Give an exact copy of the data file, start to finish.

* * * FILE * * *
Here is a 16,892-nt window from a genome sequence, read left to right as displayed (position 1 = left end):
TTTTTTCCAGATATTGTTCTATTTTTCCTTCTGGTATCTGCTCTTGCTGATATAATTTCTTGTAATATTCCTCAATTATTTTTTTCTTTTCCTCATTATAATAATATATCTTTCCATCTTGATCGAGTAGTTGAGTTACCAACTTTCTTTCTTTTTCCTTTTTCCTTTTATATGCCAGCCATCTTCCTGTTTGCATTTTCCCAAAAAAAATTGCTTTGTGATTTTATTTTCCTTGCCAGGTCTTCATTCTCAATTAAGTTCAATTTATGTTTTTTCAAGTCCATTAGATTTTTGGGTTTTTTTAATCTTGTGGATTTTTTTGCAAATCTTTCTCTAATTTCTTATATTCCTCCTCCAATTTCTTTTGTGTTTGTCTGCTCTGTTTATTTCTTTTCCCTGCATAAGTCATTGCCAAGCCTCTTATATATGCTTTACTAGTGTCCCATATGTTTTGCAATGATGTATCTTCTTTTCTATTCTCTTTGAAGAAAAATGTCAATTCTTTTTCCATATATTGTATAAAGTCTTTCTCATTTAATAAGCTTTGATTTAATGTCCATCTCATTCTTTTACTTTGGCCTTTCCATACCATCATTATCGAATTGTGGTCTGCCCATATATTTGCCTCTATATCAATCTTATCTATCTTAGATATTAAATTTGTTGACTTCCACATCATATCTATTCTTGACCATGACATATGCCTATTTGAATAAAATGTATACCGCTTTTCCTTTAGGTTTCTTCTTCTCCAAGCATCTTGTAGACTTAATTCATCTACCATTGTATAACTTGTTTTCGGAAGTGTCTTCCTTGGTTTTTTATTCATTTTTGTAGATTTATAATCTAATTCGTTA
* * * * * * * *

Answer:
Here is a 16,892-nt window from a genome sequence, read left to right as displayed (position 1 = left end):
TTTTTTCCAGATATTGTTCTATTTTTCCTTCTGGTATCTGCTCTTGCTGATATAATTTCTTGTAATATTCCTCAATTATTTTTTTCTTTTCCTCATTATAATAATATATCTTTCCATCTTGATCGAGTAGTTGAGTTACCAACTTTCTTTCTTTTTCCTTTTTCCTTTTATATGCCAGCCATCTTCCTGTTTGCATTTTCCCAAAAAAAATTGCTTTGTGATTTTATTTTCCTTGCCAGGTCTTCATTCTCAATTAAGTTCAATTTATGTTTTTTCAAGTCCATTAGATTTTTGGGTTTTTTTAATCTTGTGGATTTTTTTGCAAATCTTTCTCTAATTTCTTATATTCCTCCTCCAATTTCTTTTGTGTTTGTCTGCTCTGTTTATTTCTTTTCCCTGCATAAGTCATTGCCAAGCCTCTTATATATGCTTTACTAGTGTCCCATATGTTTTGCAATGATGTATCTTCTTTTCTATTCTCTTTGAAGAAAAATGTCAATTCTTTTTCCATATATTGTATAAAGTCTTTCTCATTTAATAAGCTTTGATTTAATGTCCATCTCATTCTTTTACTTTGGCCTTTCCATACCATCATTATCGAATTGTGGTCTGCCCATATATTTGCCTCTATATCAATCTTATCTATCTTAGATATTAAATTTGTTGACTTCCACATCATATCTATTCTTGACCATGACATATGCCTATTTGAATAAAATGTATACCGCTTTTCCTTTAGGTTTCTTCTTCTCCAAGCATCTTGTAGACTTAATTCATCTACCATTGTATAACTTGTTTTCGGAAGTGTCTTCCTTGGTTTTTTATTCATTTTTGTAGATTTATAATCTAATTCGTTA